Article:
Equilibrium Policy Experiments and the Evaluation of Social Programs

49 Pages Posted: 9 Feb 2004 Last revised: 6 Feb 2022

See all articles by Jeremy Lise

Jeremy Lise

University College London

Shannon Seitz

Queen's University - Department of Economics

Jeffrey A. Smith

University of Wisconsin - Madison; National Bureau of Economic Research (NBER); Institute for the Study of Labor (IZA)

Multiple version iconThere are 2 versions of this paper

Date Written: February 2004

Abstract

This paper makes three primary contributions. First, we demonstrate the usefulness of general equilibrium models as tools with which to draw policy implications for policies implemented in practice only as small-scale social experiments. Second, we illustrate the usefulness of social experiments as a tool to evaluate equilibrium models. In particular, we calibrate our model using only data on an experimental control group and from general data sets, and then use it to predict (in partial equilibrium) the outcomes experienced by an experimental treatment group. We find that it predicts these outcomes remarkably well. Third, we apply our methodology to the evaluation of the Canadian Self-Sufficiency Project (SSP), a policy providing generous financial incentives for Income Assistance (IA) recipients to obtain stable employment. This policy is similar to many other policies designed to 'make work pay' currently under debate or in place in the US, the UK and elsewhere. Our results reveal several important feedback effects associated with the SSP policy; taken together, these feedback effects reverse the cost-benefit conclusions implied by the partial equilibrium experimental evaluation.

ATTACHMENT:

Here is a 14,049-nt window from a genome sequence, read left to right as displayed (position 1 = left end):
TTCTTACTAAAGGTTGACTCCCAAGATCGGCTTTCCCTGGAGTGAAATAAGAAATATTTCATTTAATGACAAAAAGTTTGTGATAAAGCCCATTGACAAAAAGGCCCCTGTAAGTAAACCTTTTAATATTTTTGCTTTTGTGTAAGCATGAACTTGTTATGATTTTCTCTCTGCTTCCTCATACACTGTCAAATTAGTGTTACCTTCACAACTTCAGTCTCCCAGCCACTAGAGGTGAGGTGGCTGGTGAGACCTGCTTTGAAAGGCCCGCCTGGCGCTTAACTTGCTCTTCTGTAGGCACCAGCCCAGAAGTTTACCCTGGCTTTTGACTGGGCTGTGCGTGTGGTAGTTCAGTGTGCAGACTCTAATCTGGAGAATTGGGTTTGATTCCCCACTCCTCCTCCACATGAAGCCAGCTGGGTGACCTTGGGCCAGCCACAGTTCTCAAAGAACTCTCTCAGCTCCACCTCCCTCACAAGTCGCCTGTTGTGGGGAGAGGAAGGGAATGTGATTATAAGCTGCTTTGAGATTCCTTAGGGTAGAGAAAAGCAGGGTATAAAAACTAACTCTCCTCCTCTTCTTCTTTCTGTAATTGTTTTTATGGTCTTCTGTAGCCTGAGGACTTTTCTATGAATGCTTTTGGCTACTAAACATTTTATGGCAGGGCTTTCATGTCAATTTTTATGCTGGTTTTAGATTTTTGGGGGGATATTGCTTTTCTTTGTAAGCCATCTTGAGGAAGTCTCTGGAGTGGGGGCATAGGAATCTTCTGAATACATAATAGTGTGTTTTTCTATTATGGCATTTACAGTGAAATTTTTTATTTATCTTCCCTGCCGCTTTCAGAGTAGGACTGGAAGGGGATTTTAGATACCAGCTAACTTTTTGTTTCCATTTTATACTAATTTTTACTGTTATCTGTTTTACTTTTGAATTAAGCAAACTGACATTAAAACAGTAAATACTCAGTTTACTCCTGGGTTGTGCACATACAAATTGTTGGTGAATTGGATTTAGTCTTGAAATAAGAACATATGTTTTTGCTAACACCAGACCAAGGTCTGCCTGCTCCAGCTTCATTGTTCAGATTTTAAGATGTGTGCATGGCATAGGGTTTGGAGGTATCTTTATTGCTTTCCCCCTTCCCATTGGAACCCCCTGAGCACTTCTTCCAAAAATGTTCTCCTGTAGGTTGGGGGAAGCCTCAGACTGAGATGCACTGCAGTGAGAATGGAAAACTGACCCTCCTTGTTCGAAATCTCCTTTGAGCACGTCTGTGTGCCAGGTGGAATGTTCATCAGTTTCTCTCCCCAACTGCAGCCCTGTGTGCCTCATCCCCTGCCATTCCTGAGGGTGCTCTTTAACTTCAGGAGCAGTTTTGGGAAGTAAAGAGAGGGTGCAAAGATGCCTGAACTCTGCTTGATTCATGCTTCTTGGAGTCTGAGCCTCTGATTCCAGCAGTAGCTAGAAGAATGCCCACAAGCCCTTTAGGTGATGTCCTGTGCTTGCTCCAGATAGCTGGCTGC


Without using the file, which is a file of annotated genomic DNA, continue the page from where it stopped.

Suggested Citation

Lise, Jeremy and Seitz, Shannon and Smith, Jeffrey Andrew, Equilibrium Policy Experiments and the Evaluation of Social Programs (February 2004). NBER Working Paper No. w10283, Available at SSRN: https://ssrn.com/abstract=495789

Jeremy Lise

University College London ( email )

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Shannon Seitz

Queen's University - Department of Economics ( email )

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Jeffrey Andrew Smith (Contact Author)

University of Wisconsin - Madison

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National Bureau of Economic Research (NBER)

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Institute for the Study of Labor (IZA)

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